Strategies for the 2020 – 2021 School Year
As the COVID-19 pandemic continues to surge, school districts across Washington and the country are facing the question of how and when they will reopen for the 2020-2021 school year. Amid the confusing, and often conflicting, statements from federal and local authorities about the fate of schools this fall, parents are anxious for clarity.
As we’ve been supporting clients in this space, we wanted to pass along a few key ideas for being proactive with communication as you work to reach parents, students, staff, media and the broader community.
1. Be clear. Be frequent.
As we experience daily change in the circumstances around the pandemic and policy guidance, schools are facing a once-in-a-generation challenge to develop a range of plans and options for students and families. This makes communication to those audiences more important than ever, but also more difficult! News coverage about what other states or districts are doing mean families feel increasing pressure to understand the local plan.
Districts must plan and release a steady cadence of reliable and clear communications for families specifically addressing your district’s plan and contingencies in the event circumstances change.
2. Make space for two-way communication.
Districts have great mechanisms for distributing information: websites, social media, texts, eNews, student programs like Blackboard, etc. It is more difficult to create venues for dialogue and questions. Video webinars have helped to bridge this gap and, in our experience, districts that use them are receiving excellent engagement and feedback from parents. Two-way engagement allows audiences to participate and feel heard, which is important in building trust and transparency.
3. Humanize your messaging.
During challenging times, strong leadership carries the day. Superintendents who are visible and accessible, through videos, webinars and communications that carry their name, demonstrate leadership, credibility and trust at a time in which those attributes are in short supply. It will also be important for districts to showcase teachers, administrators and staff who are doing amazing work to support their students and prepare for this school year.
4. Plan for a dynamic year.
No one knows what the 2020-2021 school year will bring. It may be a combination of in-school and virtual learning. It may be all virtual. Districts will want to have a strong communications plan and protocol for keeping staff and families up to date and engaging with them about their questions and concerns as we all navigate this together. Prepare your staff, students, parents and community for possible contingencies by describing them, how the district is prepared to react in those situations and ask for their support as you all embark on into these choppy waters together.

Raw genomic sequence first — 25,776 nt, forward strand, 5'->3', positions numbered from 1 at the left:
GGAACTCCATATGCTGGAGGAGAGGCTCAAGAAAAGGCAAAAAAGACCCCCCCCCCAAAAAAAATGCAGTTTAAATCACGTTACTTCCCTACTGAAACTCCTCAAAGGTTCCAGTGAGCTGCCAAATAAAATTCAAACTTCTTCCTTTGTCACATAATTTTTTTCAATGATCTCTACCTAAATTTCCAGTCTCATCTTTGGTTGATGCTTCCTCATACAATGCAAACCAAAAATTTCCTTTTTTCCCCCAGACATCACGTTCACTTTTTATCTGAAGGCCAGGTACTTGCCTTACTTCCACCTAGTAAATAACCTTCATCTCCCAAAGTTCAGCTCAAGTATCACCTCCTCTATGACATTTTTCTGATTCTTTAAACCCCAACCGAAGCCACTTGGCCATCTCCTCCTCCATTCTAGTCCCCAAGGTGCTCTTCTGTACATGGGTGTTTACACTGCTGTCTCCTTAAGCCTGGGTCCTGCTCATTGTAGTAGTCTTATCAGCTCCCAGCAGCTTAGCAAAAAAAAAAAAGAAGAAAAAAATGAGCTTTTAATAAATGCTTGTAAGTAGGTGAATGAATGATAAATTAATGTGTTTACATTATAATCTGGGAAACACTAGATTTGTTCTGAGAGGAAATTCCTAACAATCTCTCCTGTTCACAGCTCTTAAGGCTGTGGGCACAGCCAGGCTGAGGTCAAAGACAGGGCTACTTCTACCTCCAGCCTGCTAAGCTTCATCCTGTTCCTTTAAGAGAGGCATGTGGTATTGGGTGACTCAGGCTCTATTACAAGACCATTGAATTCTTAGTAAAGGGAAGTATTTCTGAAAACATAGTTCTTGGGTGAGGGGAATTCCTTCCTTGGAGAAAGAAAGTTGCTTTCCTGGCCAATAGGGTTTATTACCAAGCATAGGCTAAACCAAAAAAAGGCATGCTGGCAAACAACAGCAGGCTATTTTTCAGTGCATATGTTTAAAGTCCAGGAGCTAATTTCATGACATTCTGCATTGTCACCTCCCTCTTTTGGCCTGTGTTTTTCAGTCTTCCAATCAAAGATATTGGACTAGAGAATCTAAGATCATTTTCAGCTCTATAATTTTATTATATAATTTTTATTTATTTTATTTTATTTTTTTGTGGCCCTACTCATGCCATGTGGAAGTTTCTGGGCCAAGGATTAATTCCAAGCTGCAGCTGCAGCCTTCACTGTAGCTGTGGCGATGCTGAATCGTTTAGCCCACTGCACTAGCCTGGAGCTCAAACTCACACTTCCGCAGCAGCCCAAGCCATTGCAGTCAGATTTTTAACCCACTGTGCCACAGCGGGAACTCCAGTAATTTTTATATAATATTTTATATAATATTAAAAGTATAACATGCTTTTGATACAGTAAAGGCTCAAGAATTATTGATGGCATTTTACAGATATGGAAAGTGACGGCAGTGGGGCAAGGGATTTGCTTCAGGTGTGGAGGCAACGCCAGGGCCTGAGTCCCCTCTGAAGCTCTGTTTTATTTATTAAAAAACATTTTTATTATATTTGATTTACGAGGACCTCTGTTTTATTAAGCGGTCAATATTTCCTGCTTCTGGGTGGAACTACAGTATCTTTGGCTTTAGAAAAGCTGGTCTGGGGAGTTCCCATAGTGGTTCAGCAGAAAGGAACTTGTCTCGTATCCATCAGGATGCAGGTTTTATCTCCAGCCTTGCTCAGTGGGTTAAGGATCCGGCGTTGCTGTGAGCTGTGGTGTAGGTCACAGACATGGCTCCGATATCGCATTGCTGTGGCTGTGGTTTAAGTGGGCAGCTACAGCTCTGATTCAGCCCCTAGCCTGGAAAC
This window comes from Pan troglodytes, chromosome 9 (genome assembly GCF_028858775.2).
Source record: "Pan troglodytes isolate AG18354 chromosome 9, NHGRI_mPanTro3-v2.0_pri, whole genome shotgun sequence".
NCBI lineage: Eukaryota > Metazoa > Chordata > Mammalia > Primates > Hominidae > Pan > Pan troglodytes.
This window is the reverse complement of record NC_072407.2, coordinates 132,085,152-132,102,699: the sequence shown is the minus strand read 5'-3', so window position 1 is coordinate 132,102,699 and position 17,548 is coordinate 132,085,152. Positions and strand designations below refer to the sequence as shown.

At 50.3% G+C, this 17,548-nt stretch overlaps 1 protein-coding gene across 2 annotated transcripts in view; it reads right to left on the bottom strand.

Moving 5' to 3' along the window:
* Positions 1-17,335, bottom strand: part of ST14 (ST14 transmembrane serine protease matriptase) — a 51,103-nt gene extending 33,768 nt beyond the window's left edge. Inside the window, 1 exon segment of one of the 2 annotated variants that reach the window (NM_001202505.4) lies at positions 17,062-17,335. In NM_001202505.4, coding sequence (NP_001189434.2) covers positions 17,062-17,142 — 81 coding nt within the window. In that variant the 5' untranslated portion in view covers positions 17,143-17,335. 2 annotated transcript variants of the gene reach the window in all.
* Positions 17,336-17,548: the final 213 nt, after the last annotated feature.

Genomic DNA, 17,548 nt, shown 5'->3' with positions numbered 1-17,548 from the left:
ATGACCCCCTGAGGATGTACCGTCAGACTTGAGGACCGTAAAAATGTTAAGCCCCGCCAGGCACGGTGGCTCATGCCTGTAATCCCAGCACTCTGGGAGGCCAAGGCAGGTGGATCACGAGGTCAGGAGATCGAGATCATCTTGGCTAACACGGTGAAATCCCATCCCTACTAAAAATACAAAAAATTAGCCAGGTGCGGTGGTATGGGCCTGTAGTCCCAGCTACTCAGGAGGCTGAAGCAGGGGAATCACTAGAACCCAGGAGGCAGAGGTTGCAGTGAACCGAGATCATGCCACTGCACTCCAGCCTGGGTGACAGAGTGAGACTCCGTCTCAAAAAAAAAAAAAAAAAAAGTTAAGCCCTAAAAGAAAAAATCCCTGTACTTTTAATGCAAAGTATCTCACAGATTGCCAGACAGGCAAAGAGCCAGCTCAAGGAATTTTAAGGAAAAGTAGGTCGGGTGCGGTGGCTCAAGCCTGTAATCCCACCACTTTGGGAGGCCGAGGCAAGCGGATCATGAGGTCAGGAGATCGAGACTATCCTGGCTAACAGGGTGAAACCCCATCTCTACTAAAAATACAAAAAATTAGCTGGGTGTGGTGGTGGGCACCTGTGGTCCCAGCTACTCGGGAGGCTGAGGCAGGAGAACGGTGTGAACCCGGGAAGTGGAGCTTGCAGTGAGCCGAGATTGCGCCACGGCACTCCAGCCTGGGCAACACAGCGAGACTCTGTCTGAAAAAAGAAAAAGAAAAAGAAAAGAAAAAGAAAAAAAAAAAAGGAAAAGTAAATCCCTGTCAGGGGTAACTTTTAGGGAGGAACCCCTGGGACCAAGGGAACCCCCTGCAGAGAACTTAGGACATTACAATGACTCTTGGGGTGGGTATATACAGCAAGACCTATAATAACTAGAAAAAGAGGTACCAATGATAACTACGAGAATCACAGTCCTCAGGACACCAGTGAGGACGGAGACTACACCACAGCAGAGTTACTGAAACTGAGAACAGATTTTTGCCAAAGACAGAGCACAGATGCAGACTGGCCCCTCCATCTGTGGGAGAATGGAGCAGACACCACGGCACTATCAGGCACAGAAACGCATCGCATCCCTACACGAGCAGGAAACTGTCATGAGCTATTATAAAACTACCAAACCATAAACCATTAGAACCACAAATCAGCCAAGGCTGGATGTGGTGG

Communities will collectively understand that districts are being asked to take on an extremely challenging situation by gearing up virtual learning and physically distant in-person learning models in such short order. To maintain goodwill, you’ll need to maintain great communication that walks audiences through your plans. As things change, create clarity around why educational changes are necessary for public health and quality of student education.
If you don’t have interactive tools ready for deployment, now is the time to activate them to create consistent communication between the district and parents. If there was ever a time for social media, eBlasts and webinars, it’s now. Videos that clearly articulate your district’s plan are also a particularly effective tactic that makes information easy to absorb. Staff up and closely monitor community conversations on your social channels, written feedback or common questions that your staff are hearing from parents.
Build and populate a master content calendar planning posts, updates and distributions of information across your channels that engages parents with the latest information as things change. This will help you plan and maintain a cadence of frequent communication that reiterates key ideas and next steps parents need to take to register their kids for the year and stay abreast of new information.
Prepare your district spokespeople — be they administrators, school board members or teachers — who are prepared to staff webinars or conduct media interviews. Make sure everyone is working from the same message platform and give them practice using it. Know who your strongest speakers are and get them through media training if possible.
Have a crisis communications and/or incident response plan in place to account for potential scenarios, outline the district’s reporting protocol and provide ready-to-use tools that will speed your ability to communicate effectively and quickly.
If you have questions or need help gearing up communications strategies and staffing these tools, let us know. We’re currently working with districts on designing and implementing these very strategies — we’re more than happy to spend time walking through ideas in more detail.